On May 16, 2011, the United States Supreme Court officially ruled on an exigent circumstances case brought forth in Kentucky v. King. The Court held that, “The exigent circumstances rule applies when the police do not create the exigency by engaging or threatening to engage in conduct that violates the Fourth Amendment.”
The Lexington, KY Police Department set up a controlled buy of crack cocaine outside of an apartment complex. As officers moved in to arrest the drug suspect, he moved quickly into a breezeway and disappeared into one of two apartments within. The officers moved to the door on the left, from which they could smell marijuana smoke emanating, and began knocking and announcing, “Police!”
It is important to note that in the announce, the police did not “demand entry” or make any other Fourth Amendment references. This would prove crucial in the U.S. Supreme Court’s examination of the facts.
The officers could “hear people inside moving” and “things…being moved around in the apartment.” Fearing the destruction of drug evidence, the officers entered the apartment, under exigent circumstances, and found respondent Hollis King, his girlfriend, and a guest inside. The guest was smoking marijuana. None was the controlled buy suspect.
During a protective sweep, more marijuana and crack cocaine were seen in plain view. Searching further, crack cocaine, narcotics paraphernalia, and cash were recovered. Police later found their original drug suspect in the apartment on the right side of the breezeway.
Hollis King was charged with trafficking in marijuana, trafficking in a controlled substance, and persistent felony offender status. A motion to suppress the evidence was filed, but was denied in a Kentucky Circuit Court and then in the Kentucky Court of Appeals.
In both the Kentucky Circuit and Appeals Courts, the police officers’ actions were upheld as proper under the exigent circumstances rule.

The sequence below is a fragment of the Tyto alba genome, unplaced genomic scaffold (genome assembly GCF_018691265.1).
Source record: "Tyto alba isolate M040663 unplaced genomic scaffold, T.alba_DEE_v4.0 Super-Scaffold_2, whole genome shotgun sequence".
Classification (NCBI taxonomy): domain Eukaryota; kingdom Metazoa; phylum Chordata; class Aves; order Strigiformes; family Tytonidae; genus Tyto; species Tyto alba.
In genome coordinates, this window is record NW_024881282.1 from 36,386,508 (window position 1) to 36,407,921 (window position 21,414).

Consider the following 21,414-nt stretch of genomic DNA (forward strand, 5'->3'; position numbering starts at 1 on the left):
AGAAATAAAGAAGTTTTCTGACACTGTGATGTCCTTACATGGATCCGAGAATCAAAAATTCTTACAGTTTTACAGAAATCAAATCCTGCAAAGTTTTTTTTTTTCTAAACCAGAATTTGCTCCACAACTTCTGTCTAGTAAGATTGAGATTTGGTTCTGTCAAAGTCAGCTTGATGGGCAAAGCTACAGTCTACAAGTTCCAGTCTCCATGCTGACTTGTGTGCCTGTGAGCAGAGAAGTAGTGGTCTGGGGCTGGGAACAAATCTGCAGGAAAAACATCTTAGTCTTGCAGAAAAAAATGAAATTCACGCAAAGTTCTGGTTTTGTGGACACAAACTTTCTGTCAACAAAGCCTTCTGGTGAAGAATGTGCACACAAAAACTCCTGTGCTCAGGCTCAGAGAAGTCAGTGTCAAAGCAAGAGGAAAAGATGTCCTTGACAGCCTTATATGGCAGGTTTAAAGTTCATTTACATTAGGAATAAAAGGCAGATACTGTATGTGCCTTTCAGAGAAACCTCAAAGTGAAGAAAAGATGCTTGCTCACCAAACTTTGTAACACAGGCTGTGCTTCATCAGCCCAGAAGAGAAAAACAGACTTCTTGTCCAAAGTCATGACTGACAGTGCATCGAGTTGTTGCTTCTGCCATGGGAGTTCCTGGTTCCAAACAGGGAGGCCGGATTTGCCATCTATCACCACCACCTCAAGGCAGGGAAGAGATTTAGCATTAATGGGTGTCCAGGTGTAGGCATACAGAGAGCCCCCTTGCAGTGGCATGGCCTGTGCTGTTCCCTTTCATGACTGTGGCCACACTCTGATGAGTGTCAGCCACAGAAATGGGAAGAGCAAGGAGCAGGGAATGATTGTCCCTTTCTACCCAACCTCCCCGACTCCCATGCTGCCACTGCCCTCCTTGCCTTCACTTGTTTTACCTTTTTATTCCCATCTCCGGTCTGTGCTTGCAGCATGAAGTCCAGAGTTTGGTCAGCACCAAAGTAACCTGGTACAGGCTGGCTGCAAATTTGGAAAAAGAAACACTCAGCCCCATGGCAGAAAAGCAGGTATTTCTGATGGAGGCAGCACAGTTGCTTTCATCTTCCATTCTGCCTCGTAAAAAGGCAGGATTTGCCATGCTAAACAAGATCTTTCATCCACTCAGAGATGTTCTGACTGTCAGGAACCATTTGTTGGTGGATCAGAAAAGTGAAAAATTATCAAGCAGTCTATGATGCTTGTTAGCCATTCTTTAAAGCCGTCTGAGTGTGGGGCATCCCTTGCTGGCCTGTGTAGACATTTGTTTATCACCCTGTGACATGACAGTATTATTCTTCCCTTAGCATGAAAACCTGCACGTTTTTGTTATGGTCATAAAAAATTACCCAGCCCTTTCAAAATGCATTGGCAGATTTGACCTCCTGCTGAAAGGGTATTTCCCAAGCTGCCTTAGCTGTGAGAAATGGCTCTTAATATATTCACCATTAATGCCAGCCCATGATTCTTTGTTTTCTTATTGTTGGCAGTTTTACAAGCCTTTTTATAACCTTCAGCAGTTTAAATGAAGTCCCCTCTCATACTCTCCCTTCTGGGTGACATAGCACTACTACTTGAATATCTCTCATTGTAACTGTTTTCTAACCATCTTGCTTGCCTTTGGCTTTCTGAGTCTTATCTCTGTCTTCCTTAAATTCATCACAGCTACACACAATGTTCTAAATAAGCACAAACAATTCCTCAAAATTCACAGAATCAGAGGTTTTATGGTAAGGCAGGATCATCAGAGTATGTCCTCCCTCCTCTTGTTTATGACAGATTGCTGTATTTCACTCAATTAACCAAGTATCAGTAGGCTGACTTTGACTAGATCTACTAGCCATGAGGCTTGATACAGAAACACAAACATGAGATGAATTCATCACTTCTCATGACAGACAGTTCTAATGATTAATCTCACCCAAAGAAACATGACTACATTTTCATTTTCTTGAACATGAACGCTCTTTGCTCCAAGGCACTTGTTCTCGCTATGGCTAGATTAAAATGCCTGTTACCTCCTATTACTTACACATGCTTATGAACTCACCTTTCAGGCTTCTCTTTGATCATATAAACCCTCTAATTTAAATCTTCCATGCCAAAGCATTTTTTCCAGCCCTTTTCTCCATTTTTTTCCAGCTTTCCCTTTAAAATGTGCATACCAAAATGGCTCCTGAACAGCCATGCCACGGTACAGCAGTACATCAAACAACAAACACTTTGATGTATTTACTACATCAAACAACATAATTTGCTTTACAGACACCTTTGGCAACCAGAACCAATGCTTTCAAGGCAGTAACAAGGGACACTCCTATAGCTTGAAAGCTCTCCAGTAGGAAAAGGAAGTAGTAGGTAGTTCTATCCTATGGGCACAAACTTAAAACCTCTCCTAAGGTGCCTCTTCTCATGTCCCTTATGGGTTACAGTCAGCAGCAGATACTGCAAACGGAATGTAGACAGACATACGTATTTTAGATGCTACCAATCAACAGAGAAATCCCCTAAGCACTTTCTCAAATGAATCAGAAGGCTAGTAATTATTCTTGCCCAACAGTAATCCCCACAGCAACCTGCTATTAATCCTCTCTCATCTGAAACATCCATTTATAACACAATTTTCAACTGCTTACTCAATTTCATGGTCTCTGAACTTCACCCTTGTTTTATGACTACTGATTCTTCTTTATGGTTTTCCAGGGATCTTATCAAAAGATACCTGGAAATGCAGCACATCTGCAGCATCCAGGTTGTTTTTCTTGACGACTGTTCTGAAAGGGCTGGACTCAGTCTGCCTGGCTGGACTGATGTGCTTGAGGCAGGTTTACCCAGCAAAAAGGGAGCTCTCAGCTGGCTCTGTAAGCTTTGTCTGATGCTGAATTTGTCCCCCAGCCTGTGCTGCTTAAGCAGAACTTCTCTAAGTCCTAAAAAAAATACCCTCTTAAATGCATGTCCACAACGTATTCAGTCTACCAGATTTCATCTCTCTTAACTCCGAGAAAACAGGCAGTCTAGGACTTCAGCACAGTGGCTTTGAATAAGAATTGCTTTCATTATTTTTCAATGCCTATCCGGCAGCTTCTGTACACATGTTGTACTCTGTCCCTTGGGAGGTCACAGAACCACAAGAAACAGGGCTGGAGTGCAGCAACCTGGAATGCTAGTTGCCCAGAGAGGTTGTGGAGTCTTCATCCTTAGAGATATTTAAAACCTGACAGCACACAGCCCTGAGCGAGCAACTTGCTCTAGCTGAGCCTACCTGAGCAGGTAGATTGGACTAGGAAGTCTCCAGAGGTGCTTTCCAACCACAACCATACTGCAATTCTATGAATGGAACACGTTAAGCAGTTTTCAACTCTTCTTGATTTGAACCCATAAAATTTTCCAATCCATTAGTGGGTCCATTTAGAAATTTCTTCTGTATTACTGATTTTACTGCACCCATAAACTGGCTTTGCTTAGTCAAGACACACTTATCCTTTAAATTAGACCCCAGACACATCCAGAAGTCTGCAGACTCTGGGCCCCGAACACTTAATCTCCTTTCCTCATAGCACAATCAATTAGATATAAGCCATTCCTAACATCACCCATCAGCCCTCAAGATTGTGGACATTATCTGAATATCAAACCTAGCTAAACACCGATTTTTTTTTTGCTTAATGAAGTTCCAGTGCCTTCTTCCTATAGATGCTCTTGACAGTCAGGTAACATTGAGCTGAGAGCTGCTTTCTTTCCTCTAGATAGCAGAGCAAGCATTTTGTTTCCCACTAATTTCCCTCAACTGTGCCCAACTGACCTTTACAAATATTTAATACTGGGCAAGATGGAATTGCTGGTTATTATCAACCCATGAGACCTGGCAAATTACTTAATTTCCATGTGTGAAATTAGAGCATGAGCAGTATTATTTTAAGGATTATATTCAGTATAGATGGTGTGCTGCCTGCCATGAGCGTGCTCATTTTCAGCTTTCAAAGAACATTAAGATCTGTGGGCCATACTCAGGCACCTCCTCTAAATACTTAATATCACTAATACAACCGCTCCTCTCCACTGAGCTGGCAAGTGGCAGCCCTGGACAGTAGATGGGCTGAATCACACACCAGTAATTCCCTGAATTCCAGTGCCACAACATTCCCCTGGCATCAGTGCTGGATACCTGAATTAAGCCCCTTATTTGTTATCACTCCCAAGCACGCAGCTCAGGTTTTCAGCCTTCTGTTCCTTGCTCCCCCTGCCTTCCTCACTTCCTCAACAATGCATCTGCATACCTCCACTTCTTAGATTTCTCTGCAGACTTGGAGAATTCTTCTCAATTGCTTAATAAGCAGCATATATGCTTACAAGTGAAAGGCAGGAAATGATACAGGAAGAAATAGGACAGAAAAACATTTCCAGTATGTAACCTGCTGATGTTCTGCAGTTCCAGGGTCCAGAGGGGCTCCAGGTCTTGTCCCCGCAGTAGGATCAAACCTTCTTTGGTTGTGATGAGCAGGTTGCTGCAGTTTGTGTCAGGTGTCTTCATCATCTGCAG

The Kentucky Supreme Court reversed, and suppressed the evidence in the case, ruling that “it was reasonably foreseeable that the occupants would destroy the evidence when the police knocked on the door and announced their presence” which itself created the exigency.
The U.S. Supreme Court ruled 8-1 to overturn the Kentucky suppression. Justice Ginsburg was the sole dissenting opinion. In the Opinion of the Court, written by Justice Alito, it affirmed three areas of exigency that permit a warrantless entry into a home. While the Court only touched on “emergency aid” and “hot pursuit of a fleeing suspect,” at issue in Kentucky v. King is the exception “to prevent the imminent destruction of evidence.”
Justice Alito wrote that lower courts have imposed further requirements to the exigent circumstances rule. The U. S. Supreme Court rejects those restrictions. Simply listed, they are: “bad” faith, reasonable foreseeability, probable cause and time to secure a warrant, and standard or good investigative tactics. In each of these requirements, lower courts have added upon law enforcement additional legal burdens that are not recognized by the Supreme Court with regard to exigent circumstances.
Quoting Graham v. Conner, the Court cited “the calculus of reasonableness must embody allowance for the fact that police officers are often forced to make split-second judgments—in circumstances that are tense, uncertain, and rapidly evolving.”
Ultimately, the Supreme Court articulated that in Kentucky v. King, the exigency of the possible destruction of evidence did exist and that it was not created by the officers’ knock and announce at the door. The ruling was reversed and remanded for further proceeding in Kentucky.
It is interesting that this type of Fourth Amendment judgment was so overwhelmingly supported by seven of the Justices. I find it refreshing that it seems to hold accountable the actions of the suspects, in refusing to answer the door, for directly contributing to the circumstances that brought about a lawful warrantless entry.
Randall is a twenty-three year sworn police officer in a mid-sized Florida police department. He has been an FTO, K9 Handler, Detective and SWAT Team Leader. He is currently the Midnight Shift K9 Sergeant and department SWAT Coordinator.